70 Years after its publication—Pär Lagerkvist’s novel is as modern as ever
This is the book I wanted to write. I had a brilliant idea a few years ago to write about Barabbas and what happened to him after he was spared in exchange for Christ.
There is almost nothing mentioned about him in the synoptic Gospels other than that he was a criminal who the crowd called to be released instead of Jesus when the Passover tradition occasion allowed for one prisoner condemned to death to be freed by the Romans.
What kind of life would he have lived? What could be said about the man who should have died for his crimes, and about whom can be said quite literally that Christ died in his stead? Well, it turns out the book has already been written seventy years ago, and how! An amazing feat and rightly recognized with the Nobel Prize in Literature in 1951 and was made into a film starring Anthony Quinn ten years later (and again as a movie in 2012 starring Billy Zane).
Of course, I couldn’t have come up with the long and complex plot that Lagerkvist did, and thus I was totally captivated and wolfed it down in one sitting. A proverbial page-turner.
Suffice it to say that in Lagerkvist’s rendering of events, Barabbas is not immediately convinced of Jesus Christ’s Messiah status. The story is one I know: It is a modern story of needing a lifetime to understand the importance of significant events earlier in life.
I was struck by how modern the writing was, the themes of belief, meaning, power and powerlessness, sacrifice and self-determination. The book is written from the perspective of inside Barabbas’ head. The dialogue was configured without quotation marks which was also refreshing and flowed well. I perhaps assumed that 1951 was a more prudish era, so I got a kick out of the fact that the very first thing Barabbas does after watching Jesus’ crucifixion is to go back to his drunken bros and his girlfriend, only referred to as the ‘fat woman’ to party and get laid. A very modern tale indeed. Now this is a story I can relate to! It is only slowly, over the course of much more pain and suffering that Barabbas begins to find the meaning of Christ’s death, and the book ends with his own crucifixion at an old age for being a Christian, in Rome under Nero no less. It’s like a Forrest Gump of the Jesus era kind of tale.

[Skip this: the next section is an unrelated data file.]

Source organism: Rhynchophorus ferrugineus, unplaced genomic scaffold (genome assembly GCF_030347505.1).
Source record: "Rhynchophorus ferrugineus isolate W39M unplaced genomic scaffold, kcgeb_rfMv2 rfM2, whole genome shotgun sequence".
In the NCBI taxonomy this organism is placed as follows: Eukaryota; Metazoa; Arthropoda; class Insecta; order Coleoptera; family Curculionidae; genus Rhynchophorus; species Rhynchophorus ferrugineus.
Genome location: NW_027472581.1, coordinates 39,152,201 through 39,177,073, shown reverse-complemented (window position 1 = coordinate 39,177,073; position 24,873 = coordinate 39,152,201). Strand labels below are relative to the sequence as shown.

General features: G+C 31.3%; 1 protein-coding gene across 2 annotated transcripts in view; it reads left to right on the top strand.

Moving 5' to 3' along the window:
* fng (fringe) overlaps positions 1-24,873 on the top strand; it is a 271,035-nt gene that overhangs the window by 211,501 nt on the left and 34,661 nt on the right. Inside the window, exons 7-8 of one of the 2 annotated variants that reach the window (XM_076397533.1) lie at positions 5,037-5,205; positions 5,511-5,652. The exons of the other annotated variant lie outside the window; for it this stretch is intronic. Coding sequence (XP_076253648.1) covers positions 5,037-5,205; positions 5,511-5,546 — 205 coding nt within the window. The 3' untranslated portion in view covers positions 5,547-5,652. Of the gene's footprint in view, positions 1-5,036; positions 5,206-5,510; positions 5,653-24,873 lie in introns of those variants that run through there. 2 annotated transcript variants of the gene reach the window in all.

I was reading the book on the airplane from Philadelphia to Boston, and the woman next to me eventually asked what I was reading and so I explained. The copy I had was an old library book with brown pages, and I’d taken off the hardcover to make my luggage lighter (I found it on eBay for $5) and it had 50’s movie poster style sketched illustrations—the first which was a nude of the ‘fat woman’ and so I suspect my seat-mate had glanced over and wondered what the subject was. When I told her about how I found the story quite fascinating, especially how modern it was and that I was at the part where Barabbas goes back to his lady-friend and has a good time the night of the crucifixion, she said somewhat dolefully,
“It’s almost risqué to be religious these days.”
“Yes”, I replied, “I’m trying to walk the line between being a spiritual being having an earthly experience, and vice versa.”
We proceeded to have a conversation about the state of religion in America and the increasing difficulty of being tolerant of people who are religious vs. Atheist, or rather, how the extremism of both positions pushes our tolerance levels. In Lagerkvist’s imagining of what Barabbas’ life was like, he sets up a scene where Barabbas, after being enslaved in the copper mines of Sicily for 20 years chained to an Armenian Christian is questioned by the Roman Governor about whether he is a Christian too.
Barabbas says, “No, I am not. But I want to believe.”
The Governor then scratches off the sign of the cross from his slavery medallion. I have been questioned frequently by non-believers of all stripes about my beliefs. I have researched, read, and explored many theories, philosophies, and religions… and at this point, I don’t know much for sure. But I want to believe. I would rather live my life believing, or rather, “operate under a working hypothesis” that there is a cosmic intelligence (call it what you will) that consists of Love, than that there isn’t. I’ve noticed it seems to bring out the best in people, if you believe in their best selves. So why not do that of the universe, too?